“If it’s not greater and broader than simply the bottom line,” he added, “then you are going to leave yourself at [their] mercy.”
Beyond recent moves on guns, more corporations are adopting practices that a decade ago would have been associated with crunchy, socially-oriented companies like Patagonia Inc. Earlier this year T-Mobile US Inc. announced a 160-megawatt wind-power contract that will bring the proportion of electricity the wireless provider receives from renewable sources to 60 percent, moving to 100 percent in 2021. It joins the likes of Mars Inc. and Nike Inc. in RE100, a group of global companies with similar goals.
“The reason that you see more companies acting like Patagonia did a long time ago is because they’ve realized the value,” said Natasha Lamb, managing partner of Boston-based sustainable investment firm Arjuna Capital. “Companies rarely move on an ethical mandate alone. There’s a business case for change.”
One of the most dramatic areas of progress has been in encouraging acceptance of lesbian, gay and transgender employees. In the most recent Corporate Equality Index, a survey by the Human Rights Campaign that measures the workplace inclusion of LGBT staff, 14 of the 20 largest companies, including Ford Motor Co., General Electric Co. and Apple Inc., received 100 percent ratings.
Last March the North Carolina legislature repealed parts of the state’s “bathroom bill,” which would have restricted the use of public restrooms by transgender people, after PayPal Holdings Inc. and Deutsche Bank AG canceled planned investments in protest.
American companies haven’t, of course, experienced a mass conversion to altruism: Many corporate pledges are as much marketing as substance, and few believe that voluntary actions taken by businesses can substitute for meaningful government action. “Sustainability efforts are oftentimes really happening on the sidelines,” said Marjella Alma, CEO of Datamaran, a London-based firm that provides information on sustainability.
Take diversity, especially in the top ranks of large companies. With the retirement last month of Ken Chenault, the longtime CEO of American Express Co., there are just three African-Americans leading companies in the Fortune 500. Despite high-profile ascensions like those of Mary Barra, at General Motors Co., women run fewer than 30.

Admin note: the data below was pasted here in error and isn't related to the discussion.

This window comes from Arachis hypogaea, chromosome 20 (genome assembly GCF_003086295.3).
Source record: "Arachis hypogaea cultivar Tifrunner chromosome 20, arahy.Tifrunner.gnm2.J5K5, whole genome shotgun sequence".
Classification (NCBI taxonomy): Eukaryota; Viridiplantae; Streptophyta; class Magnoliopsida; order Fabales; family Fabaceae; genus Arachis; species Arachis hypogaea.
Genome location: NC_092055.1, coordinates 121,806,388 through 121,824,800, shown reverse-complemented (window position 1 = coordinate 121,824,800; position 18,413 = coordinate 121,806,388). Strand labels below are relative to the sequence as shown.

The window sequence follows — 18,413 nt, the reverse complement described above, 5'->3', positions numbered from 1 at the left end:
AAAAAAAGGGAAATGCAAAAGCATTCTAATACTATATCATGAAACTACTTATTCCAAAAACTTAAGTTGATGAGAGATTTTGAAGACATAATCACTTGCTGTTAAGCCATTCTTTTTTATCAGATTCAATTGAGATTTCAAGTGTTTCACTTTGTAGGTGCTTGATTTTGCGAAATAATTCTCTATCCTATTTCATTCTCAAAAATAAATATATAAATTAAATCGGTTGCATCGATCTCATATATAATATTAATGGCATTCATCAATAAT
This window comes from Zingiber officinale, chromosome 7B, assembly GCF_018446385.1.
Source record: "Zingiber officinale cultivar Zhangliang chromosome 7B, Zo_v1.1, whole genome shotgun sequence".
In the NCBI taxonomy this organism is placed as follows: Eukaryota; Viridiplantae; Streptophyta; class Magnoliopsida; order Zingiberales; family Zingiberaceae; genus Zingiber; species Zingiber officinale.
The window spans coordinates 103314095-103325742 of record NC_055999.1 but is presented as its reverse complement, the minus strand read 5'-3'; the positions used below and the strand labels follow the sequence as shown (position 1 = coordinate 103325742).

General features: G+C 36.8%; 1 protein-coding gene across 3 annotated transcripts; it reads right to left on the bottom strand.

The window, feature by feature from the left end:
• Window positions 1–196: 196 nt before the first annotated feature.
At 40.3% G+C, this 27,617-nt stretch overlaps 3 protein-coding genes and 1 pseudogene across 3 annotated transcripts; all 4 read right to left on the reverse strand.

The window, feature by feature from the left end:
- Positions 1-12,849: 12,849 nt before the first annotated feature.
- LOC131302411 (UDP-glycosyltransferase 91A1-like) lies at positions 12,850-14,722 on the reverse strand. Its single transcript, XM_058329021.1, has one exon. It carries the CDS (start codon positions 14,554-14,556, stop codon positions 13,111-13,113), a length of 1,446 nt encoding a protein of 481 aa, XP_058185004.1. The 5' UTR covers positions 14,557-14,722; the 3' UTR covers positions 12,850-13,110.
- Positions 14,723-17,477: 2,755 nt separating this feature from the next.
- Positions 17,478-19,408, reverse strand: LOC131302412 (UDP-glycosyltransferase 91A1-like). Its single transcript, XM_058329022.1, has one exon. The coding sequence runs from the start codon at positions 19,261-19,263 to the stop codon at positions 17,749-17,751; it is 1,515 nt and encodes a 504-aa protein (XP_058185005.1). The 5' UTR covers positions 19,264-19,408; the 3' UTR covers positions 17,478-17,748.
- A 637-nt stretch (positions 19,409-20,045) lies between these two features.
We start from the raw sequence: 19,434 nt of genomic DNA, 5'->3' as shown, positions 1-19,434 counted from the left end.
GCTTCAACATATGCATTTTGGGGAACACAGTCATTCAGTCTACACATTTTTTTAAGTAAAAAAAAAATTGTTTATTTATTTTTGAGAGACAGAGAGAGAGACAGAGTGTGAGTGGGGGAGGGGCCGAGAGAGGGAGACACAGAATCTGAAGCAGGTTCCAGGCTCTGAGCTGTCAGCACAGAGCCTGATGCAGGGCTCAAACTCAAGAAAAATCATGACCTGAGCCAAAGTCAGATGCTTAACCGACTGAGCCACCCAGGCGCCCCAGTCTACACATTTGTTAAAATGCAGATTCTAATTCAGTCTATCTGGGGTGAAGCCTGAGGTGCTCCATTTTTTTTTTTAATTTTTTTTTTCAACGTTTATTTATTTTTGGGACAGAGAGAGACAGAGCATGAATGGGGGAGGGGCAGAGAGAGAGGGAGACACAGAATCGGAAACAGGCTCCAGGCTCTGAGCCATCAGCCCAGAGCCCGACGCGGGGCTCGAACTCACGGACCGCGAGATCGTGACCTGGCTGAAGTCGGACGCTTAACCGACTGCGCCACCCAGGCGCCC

Replacing government policy with individual corporate initiatives also presents problems of inconsistency. When standards are voluntary, many companies will inevitably decline to adopt them, leaving workers — particularly those with fewer skills and less ability to take their services elsewhere — vulnerable to lowest-common-denominator policies.
For example, law firms and financial services companies make up one-third of the 609 companies that received a perfect score on LGBT protections from HRC. The list included just two firms in mining and metals and one in tobacco. “The lack of consistent, explicit federal protections,” the organization said, creates “major barriers to full equality.”
The risk is also that corporate efforts remain marginal, focused on winning hearts and minds, or that they’re temporary. Walmart and Starbucks Corp. recently announced more generous parental-leave policies and higher wages, a cost increase that’s easier to justify when economies are growing briskly, as in Europe and the U.S.
The gun debate illustrates the limits of corporate action. Even if Wall Street begins to shun manufacturers, firearms will remain widely available until government action makes them harder to buy.
That effectively outsources the political process, said Adil Najam, dean of the Frederick S. Pardee School of Global Studies at Boston University, with a perverse effect on national policy and the fundamentals of democracy: “When a company makes the decision, those first three words of the Constitution, ‘We the People,’ are replaced by ‘We the Customer.”